Most of us have started off rehearsing in the same sort of space – a parent’s lounge room or garage being the beginners eternal go-to favourite. This is not a long-term option however, as generally most parents have something known as neighbours. Even if you or a fellow band member is lucky enough to have parents prepared to put up with the infernal racket you are almost certainly making at this stage, you can be sure their neighbours are not. Yes, it’s a mildly amusing novelty at first, but three Saturday afternoons in a row of hearing your neighbour’s offspring butchering AC/DC songs at full volume is enough to test the patience of the kindest soul…
Basically, work on the assumption that you have one free rehearsal at the home of each member of the band that you can use up before you must start to look elsewhere.
So what you’re looking for is a dedicated rehearsal space. Initially that doesn’t necessarily mean an actual proper grown-ups rehearsal studio… any space will do (so you think), so you end up trying your luck with a variety of local places that may fit the bill – a village hall, a church hall, a scout hut, you get the idea. Usually these places are available for free, or are very cheap, and they’re local. These are both essential criteria for a rehearsal space at this stage because you’re probably still at school and (a) have no money (get used to that), and (b) you need your parents to drive you there.
However, these places all tend to have one thing in common – an almost complete lack of convenient power outlets, and no facilities for a musician whatsoever. By this I don’t mean toilets or a kettle, I mean a PA system. You don’t have one yourselves of course as you could only just afford your crappy guitar and amp, and you’re not even quite sure what the PA does. This doesn’t bother the budding drummer, guitarist or bass player for a moment, but you realise the importance as soon as anyone wants to sing, or play an instrument that may not necessitate its own amplifier but does need a mic and a PA system in a band environment – trumpet, violin, didgeridoo etc.
This problem is compounded by the fact that usually these types of rehearsal space have bloody appalling acoustics – polished wooden floors and glass windows are a fantastic way of making instruments that are usually unbearably loud (drummers and guitarists I’m looking at you) even fucking louder.
So you need a PA system capable of getting a vocal to cut through this noise – and it most definitely is noise – and they don’t really exist within the realms of affordability. The cheaper make-do options include plugging in that quality microphone the singer purchased from Aldi into a guitar amp, which will sound awful. No matter what you do. Why can’t I just get the musicians to turn down their amps I hear you say? Well… granted, I suppose it is technically possible. But with the best will in the world there’s not a lot you can do to make drums quiet, yet still sounding like drums.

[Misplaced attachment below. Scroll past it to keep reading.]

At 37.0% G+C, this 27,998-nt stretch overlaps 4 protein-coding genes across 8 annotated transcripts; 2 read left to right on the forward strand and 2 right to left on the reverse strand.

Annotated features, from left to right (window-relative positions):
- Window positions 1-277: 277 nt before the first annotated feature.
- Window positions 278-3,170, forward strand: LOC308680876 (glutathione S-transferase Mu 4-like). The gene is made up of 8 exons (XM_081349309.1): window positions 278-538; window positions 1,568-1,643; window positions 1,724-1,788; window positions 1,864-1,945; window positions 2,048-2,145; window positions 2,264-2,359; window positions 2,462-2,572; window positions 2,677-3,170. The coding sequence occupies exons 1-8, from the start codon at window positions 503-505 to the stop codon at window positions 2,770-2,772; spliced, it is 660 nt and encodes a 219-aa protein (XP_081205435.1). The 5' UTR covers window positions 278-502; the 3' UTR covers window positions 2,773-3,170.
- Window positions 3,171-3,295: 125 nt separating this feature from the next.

Actually that’s not true. It’s easy to make the drums quiet, you simply fire the drummer. This is an appealing solution in so many ways, but with some major drawbacks. It’s better perhaps to bow to the inevitable and move on.
What you really need is a proper dedicated rehearsal room. There are varying levels of quality out there, and as with most things you’ll generally get what you pay for. This is a lesson you should learn as early as possible. Personally I doggedly refused to learn this lesson for many years. Don’t be like me. I remember the first proper rehearsal room I hired with my first band. This is a surprisingly exciting moment. It was about ten quid for a three-hour slot, and had a vocal PA, loosely speaking. This was more like it. And close enough to home to mean lifts from parents were feasible.
It was indubitably right at the bottom of the rehearsal room league table – fighting relegation to be honest – but it was still a better rehearsal room than we were a band. Then again, it was a sideline for the farmer that owned the land, and I think that this possibly wasn’t his area of expertise, even with the best will in the world.
It was a rather dilapidated old brick building in the countryside that had seen much better days – the building equivalent of an old Ford Escort rotten through with rust and sitting on a pile of bricks in an overgrown garden next to a broken washing machine, a wicker chair with a hole where the seat once was, and a fridge with no door. Several things about it have stuck in my memory: the Teenage Mutant Ninja Turtles curtains, the woeful attempt at soundproofing by nailing about six egg cartons to the wall, and the slightly unnerving feel of the place.
But, to its major credit, it did have a stage-shaped, slightly raised area at the end of the room, so you could pretend you were on stage being a proper musician – a hugely important feature for the budding rock star – and a PA that worked okay maybe thirty percent of the time. I later found out that the building had formerly been a prisoner of war camp that used to hold enemy soldiers in World War 2, which goes someway to explaining the unsettlingly eerie vibe of the place. Although as we were knocking out piss poor versions of early Metallica songs, I reckon any ghostly inhabitants were staying as far away as possible.